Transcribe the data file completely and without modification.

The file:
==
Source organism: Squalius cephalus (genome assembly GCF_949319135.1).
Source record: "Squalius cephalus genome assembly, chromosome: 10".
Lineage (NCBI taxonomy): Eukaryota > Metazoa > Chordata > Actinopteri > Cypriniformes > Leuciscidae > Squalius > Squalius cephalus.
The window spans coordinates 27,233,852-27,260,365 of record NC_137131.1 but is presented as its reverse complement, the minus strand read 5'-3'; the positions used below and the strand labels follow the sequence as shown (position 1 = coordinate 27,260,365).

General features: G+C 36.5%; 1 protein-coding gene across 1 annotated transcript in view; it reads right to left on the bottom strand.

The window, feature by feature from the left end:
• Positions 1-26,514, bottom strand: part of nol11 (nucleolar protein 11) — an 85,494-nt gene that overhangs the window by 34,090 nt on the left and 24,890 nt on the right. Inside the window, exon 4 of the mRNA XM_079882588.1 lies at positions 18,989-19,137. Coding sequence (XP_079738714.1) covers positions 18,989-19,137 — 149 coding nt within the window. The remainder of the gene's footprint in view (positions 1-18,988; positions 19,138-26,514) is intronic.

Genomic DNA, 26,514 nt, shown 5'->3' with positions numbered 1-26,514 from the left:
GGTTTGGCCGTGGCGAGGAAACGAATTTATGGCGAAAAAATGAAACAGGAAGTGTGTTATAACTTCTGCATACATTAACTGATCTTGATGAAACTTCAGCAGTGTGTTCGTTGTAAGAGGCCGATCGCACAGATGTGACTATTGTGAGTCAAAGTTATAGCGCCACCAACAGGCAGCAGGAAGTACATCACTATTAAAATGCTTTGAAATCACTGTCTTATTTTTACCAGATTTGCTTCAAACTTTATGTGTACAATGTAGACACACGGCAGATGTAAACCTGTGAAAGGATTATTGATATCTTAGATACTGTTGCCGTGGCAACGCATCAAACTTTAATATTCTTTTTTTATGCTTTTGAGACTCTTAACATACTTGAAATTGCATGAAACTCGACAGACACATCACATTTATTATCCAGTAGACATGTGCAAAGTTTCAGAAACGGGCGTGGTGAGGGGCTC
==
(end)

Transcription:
Source organism: Squalius cephalus (genome assembly GCF_949319135.1).
Source record: "Squalius cephalus genome assembly, chromosome: 10".
Lineage (NCBI taxonomy): Eukaryota > Metazoa > Chordata > Actinopteri > Cypriniformes > Leuciscidae > Squalius > Squalius cephalus.
The window spans coordinates 27,233,852-27,260,365 of record NC_137131.1 but is presented as its reverse complement, the minus strand read 5'-3'; the positions used below and the strand labels follow the sequence as shown (position 1 = coordinate 27,260,365).

General features: G+C 36.5%; 1 protein-coding gene across 1 annotated transcript in view; it reads right to left on the bottom strand.

The window, feature by feature from the left end:
• Positions 1-26,514, bottom strand: part of nol11 (nucleolar protein 11) — an 85,494-nt gene that overhangs the window by 34,090 nt on the left and 24,890 nt on the right. Inside the window, exon 4 of the mRNA XM_079882588.1 lies at positions 18,989-19,137. Coding sequence (XP_079738714.1) covers positions 18,989-19,137 — 149 coding nt within the window. The remainder of the gene's footprint in view (positions 1-18,988; positions 19,138-26,514) is intronic.

Genomic DNA, 26,514 nt, shown 5'->3' with positions numbered 1-26,514 from the left:
GGTTTGGCCGTGGCGAGGAAACGAATTTATGGCGAAAAAATGAAACAGGAAGTGTGTTATAACTTCTGCATACATTAACTGATCTTGATGAAACTTCAGCAGTGTGTTCGTTGTAAGAGGCCGATCGCACAGATGTGACTATTGTGAGTCAAAGTTATAGCGCCACCAACAGGCAGCAGGAAGTACATCACTATTAAAATGCTTTGAAATCACTGTCTTATTTTTACCAGATTTGCTTCAAACTTTATGTGTACAATGTAGACACACGGCAGATGTAAACCTGTGAAAGGATTATTGATATCTTAGATACTGTTGCCGTGGCAACGCATCAAACTTTAATATTCTTTTTTTATGCTTTTGAGACTCTTAACATACTTGAAATTGCATGAAACTCGACAGACACATCACATTTATTATCCAGTAGACATGTGCAAAGTTTCAGAAACGGGCGTGGTGAGGGGCTC